I'd like to present a little different perspective and qualify that by saying I am not a professional woodworker and only do it as a hobby. Therefore, my use of the dust collector is not constant. I have had an Oneida cyclone with an internal filter for almost 15 years. The last 8 years or so, I have used it installed in one spot with metal ducting run to 3 locations; 2 reduced from the main line to 4" from the 6" outlet and the other and main ducting are 5". This is 1 1/2 HP unit, 110V. I currently only use it for my planer and my jointer, using a CT48 and Fein vac for other jobs. I haven't used a table saw since getting my TS55 but used to use the dust collector for the table saw also (not very effectively though). Anyway all that leads to the issue of metal versus plastic and grounding. I used all metal ducting which was supplied by Oneida after they helped design my ducting plan. I did not ground it and I don't even believe Oneida recommended it but don't remember after 8 years. I have never gotten a shock from any of the ducts, tools or plastic flexible connecting hoses. Now, that could be because all electrical boxes are grounded properly, that all of my flexible plastic hoses have spiral wire reinforcing inside, and I am on a concrete floor in the basement (although I'm not sure that has anything to do with it). Anyway, there has never been any static buildup that I have notice or felt no matter how long I've run the planer or jointer. Before doing the ducting I read too many articles to count where grounding and not grounding were discussed. I could never come to a conclusion and would not recommend either way. I just wanted to let you know that, without grounding on my system, I don't have a problem. It would seem to have been a lot of extra work for nothing on my system at least.
Randy

Offline wow

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Re: Ducting
« Reply #11 on: August 09, 2014, 02:03 PM »
If you haven't had a sawdust explosion, you're just not doing it right. Ask MythBusters:

http://explosives.wonderhowto.com/inspiration/boom-sawdust-explosion-tested-by-mythbusters-0113376/

 [eek]
« Last Edit: August 09, 2014, 02:27 PM by wow »
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Offline Mickfb

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Re: Ducting
« Reply #12 on: August 09, 2014, 02:26 PM »
If you haven't had a sawdust explosion, you're just not doing it right. Ask MythBusters:

http://explosives.wonderhowto.com/inspiration/boom-sawdust-explosion-tested-by-mythbusters-0113376/

Point taken wow, shall make sure I don't leave my box of flares in the workshop.  [scared]

Offline gkaiseril

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Re: Ducting
« Reply #13 on: August 09, 2014, 04:32 PM »
If you haven't had a sawdust explosion, you're just not doing it right. Ask MythBusters:

http://explosives.wonderhowto.com/inspiration/boom-sawdust-explosion-tested-by-mythbusters-0113376/

 [eek]

Flour is used to put out kitchen fires, but if one makes a fine enough could of flour dust it will explode. Most sop fires are not started by a static spark in saw dust. The Myth buster used a road flare. That could set a 2x4 on fire.
George Kaiser

TS 55 REQ, RO 90, RO 150, CT 26, PSB 420, MFT/3

Offline gkaiseril

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Re: Ducting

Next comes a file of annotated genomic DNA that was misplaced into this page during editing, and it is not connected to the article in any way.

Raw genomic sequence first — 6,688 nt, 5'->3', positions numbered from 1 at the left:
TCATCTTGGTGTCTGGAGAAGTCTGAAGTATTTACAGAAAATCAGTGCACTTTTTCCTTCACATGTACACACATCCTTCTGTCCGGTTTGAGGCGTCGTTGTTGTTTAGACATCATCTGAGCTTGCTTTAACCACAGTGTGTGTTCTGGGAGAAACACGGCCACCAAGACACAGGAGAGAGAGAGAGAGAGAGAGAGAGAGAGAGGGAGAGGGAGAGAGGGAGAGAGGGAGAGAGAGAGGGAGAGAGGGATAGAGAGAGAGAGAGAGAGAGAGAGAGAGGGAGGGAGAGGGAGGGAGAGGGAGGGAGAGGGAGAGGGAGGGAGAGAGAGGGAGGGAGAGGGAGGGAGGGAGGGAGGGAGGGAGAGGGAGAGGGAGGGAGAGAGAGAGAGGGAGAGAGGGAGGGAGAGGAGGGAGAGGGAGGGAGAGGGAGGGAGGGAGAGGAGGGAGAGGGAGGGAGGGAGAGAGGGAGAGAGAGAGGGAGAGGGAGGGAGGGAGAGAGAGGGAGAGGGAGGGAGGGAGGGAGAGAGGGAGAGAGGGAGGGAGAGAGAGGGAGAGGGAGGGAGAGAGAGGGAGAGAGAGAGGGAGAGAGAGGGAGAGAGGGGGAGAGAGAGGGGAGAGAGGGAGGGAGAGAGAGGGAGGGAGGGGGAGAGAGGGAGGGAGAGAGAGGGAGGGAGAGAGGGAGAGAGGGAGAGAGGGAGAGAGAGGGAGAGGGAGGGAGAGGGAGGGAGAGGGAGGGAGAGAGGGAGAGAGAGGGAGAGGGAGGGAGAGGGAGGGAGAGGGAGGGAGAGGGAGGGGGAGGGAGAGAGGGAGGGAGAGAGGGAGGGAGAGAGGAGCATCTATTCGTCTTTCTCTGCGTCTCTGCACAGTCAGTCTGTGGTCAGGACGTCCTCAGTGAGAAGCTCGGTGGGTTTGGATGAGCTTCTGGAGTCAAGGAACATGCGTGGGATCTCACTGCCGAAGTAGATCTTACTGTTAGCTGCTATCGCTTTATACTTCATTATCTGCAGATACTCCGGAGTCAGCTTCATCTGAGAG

« Reply #14 on: August 09, 2014, 04:55 PM »
The presence of an inslator allows the charge to build up on the inside and outsides of the pipe until something or someone drains the charge.

That is also reason why I would not run ground wire inside plastic pipe.

That is your opinion and most prefer to ground non-conductive piping or ducting for dust collection systems. You can google to find more information.
George Kaiser

TS 55 REQ, RO 90, RO 150, CT 26, PSB 420, MFT/3

Offline wow

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Re: Ducting
« Reply #15 on: August 09, 2014, 07:20 PM »
The presence of an inslator allows the charge to build up on the inside and outsides of the pipe until something or someone drains the charge.

That is also reason why I would not run ground wire inside plastic pipe.

VesaS:

If you DON'T run a ground wire, then you are allowing other factors to control when and how that discharge occurs.

Regardless of the many "It has worked so far..." kind of arguments, are you sure you want to leave that to chance? I know I don't...
Trying to be one of the most helpful members on the FOG.

Offline Stefanb07

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Re: Ducting
« Reply #16 on: August 22, 2014, 03:15 AM »
I dont see the problem when your ducting is fully made from metal you can just bolt 1 single wire to the system and ground it somewhere..

Problem solved better safe then sorry   [cool]

Offline Baremeg55

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Re: Ducting
« Reply #17 on: August 22, 2014, 11:01 AM »
Anytime someone asks this question, everyone and their brother emphatically states you have to ground the pipe or else suffer the dreaded dust spark/explosion/meltdown.  You can find this question asked on any and every wood forum.

The short answer is ground the system to be on the safe side.  Explosions or fires if you don't, nah.  If this was a serious issue, we would be inundated with safety regulations out the ying yang!!!!!  Industrial application, sure.

I also own a pair of flame retardant coveralls, so, have at me!!!!  :)


Offline Slartibartfass

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Re: Ducting
« Reply #18 on: August 22, 2014, 11:06 AM »
Check this source out. I ordered all my piping from there.

http://www.ductingsystems.com/ducting-supplies.html

Also Grizzly.com sells a nice short book about a proper sized dust collection system.